Study confirms benefit of maternal Tdap vaccination in pregnancy

September 6, 2018

A new study confirms what public health officials had hoped-that maternal vaccination against pertussis can help protect vulnerable newborns.

A new study confirms what public health officials had hoped-that maternal vaccination against pertussis can help protect vulnerable newborns.

The study, published in the American Journal of Preventive Medicine, reviewed thousands of records to test the theory that maternal vaccination would offer immunity to infants too young to be vaccinated themselves.1

“Pediatricians should share the message that pregnant mothers should receive the Tdap vaccine in pregnancy to reduce infant pertussis,” says lead study author Sylvia Becker-Dreps, MD, MPH, associate professor in the Department of Family Medicine, associate director of the Office of International Activities, and director of the UNC Program in Nicaragua at the University of North Carolina (UNC) at Chapel Hill. “Infants under 6 months of age whose mothers received prenatal Tdap had a 75% lower rate of pertussis hospitalizations as compared to infants of unvaccinated mothers,” she says.

Becker-Dreps and her team reviewed records from more than 675,000 pregnancies in the United States to assess whether a mother receiving the Tdap vaccine in pregnancy would be effective in reducing the chances of her infant developing pertussis in the first 18 months of life. Overall, the results of the study show that maternal vaccination with the Tdap vaccine during pregnancy showed an overall decrease in both pertussis cases and hospitalizations for pertussis in infants of the vaccinated mothers.

Pertussis, a severe respiratory infection that is particularly dangerous for infants, is on the rise, but the Centers for Disease Control and Prevention (CDC) does not recommend vaccination for infants until they are aged 2 months. In an effort to provide protection to susceptible newborns, the CDC in 2013 began recommending that mothers receive the vaccine during pregnancy in order to pass immunity on to their newborn infants. The recommendation was based on the idea that antibodies could be passed through the placenta, but there were no studies to confirm the theory.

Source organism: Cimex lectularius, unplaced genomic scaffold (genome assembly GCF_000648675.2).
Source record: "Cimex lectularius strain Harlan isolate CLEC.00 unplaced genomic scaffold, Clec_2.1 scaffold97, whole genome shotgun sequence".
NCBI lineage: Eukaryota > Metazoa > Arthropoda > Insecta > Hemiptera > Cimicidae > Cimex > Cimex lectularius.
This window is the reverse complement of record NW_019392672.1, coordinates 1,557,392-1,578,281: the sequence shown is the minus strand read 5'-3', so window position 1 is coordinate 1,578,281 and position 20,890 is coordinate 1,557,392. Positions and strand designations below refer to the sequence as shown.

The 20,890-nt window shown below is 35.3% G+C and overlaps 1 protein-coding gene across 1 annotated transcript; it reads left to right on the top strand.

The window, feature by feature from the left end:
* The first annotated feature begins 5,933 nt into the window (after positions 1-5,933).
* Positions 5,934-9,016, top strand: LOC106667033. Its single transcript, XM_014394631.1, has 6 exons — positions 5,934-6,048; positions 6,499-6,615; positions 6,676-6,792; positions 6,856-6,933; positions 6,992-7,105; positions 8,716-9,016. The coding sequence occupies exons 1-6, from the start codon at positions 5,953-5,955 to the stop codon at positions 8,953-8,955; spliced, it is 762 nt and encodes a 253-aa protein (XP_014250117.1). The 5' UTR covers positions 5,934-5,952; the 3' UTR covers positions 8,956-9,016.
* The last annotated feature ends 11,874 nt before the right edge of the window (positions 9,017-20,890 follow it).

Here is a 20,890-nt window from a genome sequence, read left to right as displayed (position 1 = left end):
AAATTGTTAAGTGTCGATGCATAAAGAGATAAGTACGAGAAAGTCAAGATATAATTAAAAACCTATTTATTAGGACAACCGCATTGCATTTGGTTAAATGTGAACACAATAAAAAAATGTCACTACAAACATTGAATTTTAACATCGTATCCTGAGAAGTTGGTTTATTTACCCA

Now, researchers are able to observe data collected in the years since the recommendation. The research team observed a 75% reduction in the number of pertussis hospitalizations, and a 46% reduction in overall pertussis cases in infants aged younger than 6 months whose mothers had received the Tdap vaccination during pregnancy.

“The clinical outcomes show that the immunity passed from mother to fetus during pregnancy protected the infant during the first 6 months of life, before the infant completes the full course of the pertussis vaccine [itself],” researchers note.

The study also showed that maternal vaccination did not-as some thought it might-reduce the infant’s response to its own Tdap vaccine series.

“This just adds more fuel to the fire for encouraging women to get Tdap during pregnancy,” Becker-Dreps says. “A lot of women are concerned about vaccines in general, but you really might be harming your baby by not getting this vaccine.”

The study also examined optimal timing for the vaccine during pregnancy and found that the third trimester, but at least 2 weeks before delivery, appears to offer the best protection. No vaccination benefits were observed in this study for mothers who received the vaccine before the third trimester, the report notes.

 

The CDC currently recommends that pregnant mothers receive the Tdap vaccine at between 27 and 36 weeks of pregnancy.

References:

 

1. Becker-Dreps S, Butler AM, McGrath LJ, et al. Effectiveness of prenatal tetanus, diphtheria, acellular pertussis vaccination in the prevention of infant pertussis in the U.S. Am J Prev Med. 2018;55(2):159-166.